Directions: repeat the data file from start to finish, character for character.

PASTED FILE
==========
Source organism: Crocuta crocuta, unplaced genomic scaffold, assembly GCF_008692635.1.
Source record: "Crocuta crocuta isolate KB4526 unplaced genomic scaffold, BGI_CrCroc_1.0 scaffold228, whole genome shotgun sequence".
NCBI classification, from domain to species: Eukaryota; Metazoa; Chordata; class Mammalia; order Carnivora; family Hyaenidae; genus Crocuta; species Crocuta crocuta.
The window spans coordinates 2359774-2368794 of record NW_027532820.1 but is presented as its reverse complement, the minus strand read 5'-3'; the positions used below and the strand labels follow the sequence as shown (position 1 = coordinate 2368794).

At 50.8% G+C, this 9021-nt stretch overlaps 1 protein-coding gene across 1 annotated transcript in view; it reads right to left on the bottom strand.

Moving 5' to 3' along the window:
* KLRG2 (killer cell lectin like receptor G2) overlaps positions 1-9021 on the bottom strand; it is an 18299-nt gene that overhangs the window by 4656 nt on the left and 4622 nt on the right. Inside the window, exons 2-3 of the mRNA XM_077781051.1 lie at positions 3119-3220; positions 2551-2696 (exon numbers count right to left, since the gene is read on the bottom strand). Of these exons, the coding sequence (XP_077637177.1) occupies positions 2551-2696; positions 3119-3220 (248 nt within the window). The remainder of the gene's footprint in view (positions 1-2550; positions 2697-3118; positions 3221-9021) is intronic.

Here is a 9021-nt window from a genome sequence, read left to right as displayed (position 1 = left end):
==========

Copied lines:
Source organism: Crocuta crocuta, unplaced genomic scaffold, assembly GCF_008692635.1.
Source record: "Crocuta crocuta isolate KB4526 unplaced genomic scaffold, BGI_CrCroc_1.0 scaffold228, whole genome shotgun sequence".
NCBI classification, from domain to species: Eukaryota; Metazoa; Chordata; class Mammalia; order Carnivora; family Hyaenidae; genus Crocuta; species Crocuta crocuta.
The window spans coordinates 2359774-2368794 of record NW_027532820.1 but is presented as its reverse complement, the minus strand read 5'-3'; the positions used below and the strand labels follow the sequence as shown (position 1 = coordinate 2368794).

At 50.8% G+C, this 9021-nt stretch overlaps 1 protein-coding gene across 1 annotated transcript in view; it reads right to left on the bottom strand.

Moving 5' to 3' along the window:
* KLRG2 (killer cell lectin like receptor G2) overlaps positions 1-9021 on the bottom strand; it is an 18299-nt gene that overhangs the window by 4656 nt on the left and 4622 nt on the right. Inside the window, exons 2-3 of the mRNA XM_077781051.1 lie at positions 3119-3220; positions 2551-2696 (exon numbers count right to left, since the gene is read on the bottom strand). Of these exons, the coding sequence (XP_077637177.1) occupies positions 2551-2696; positions 3119-3220 (248 nt within the window). The remainder of the gene's footprint in view (positions 1-2550; positions 2697-3118; positions 3221-9021) is intronic.

Here is a 9021-nt window from a genome sequence, read left to right as displayed (position 1 = left end):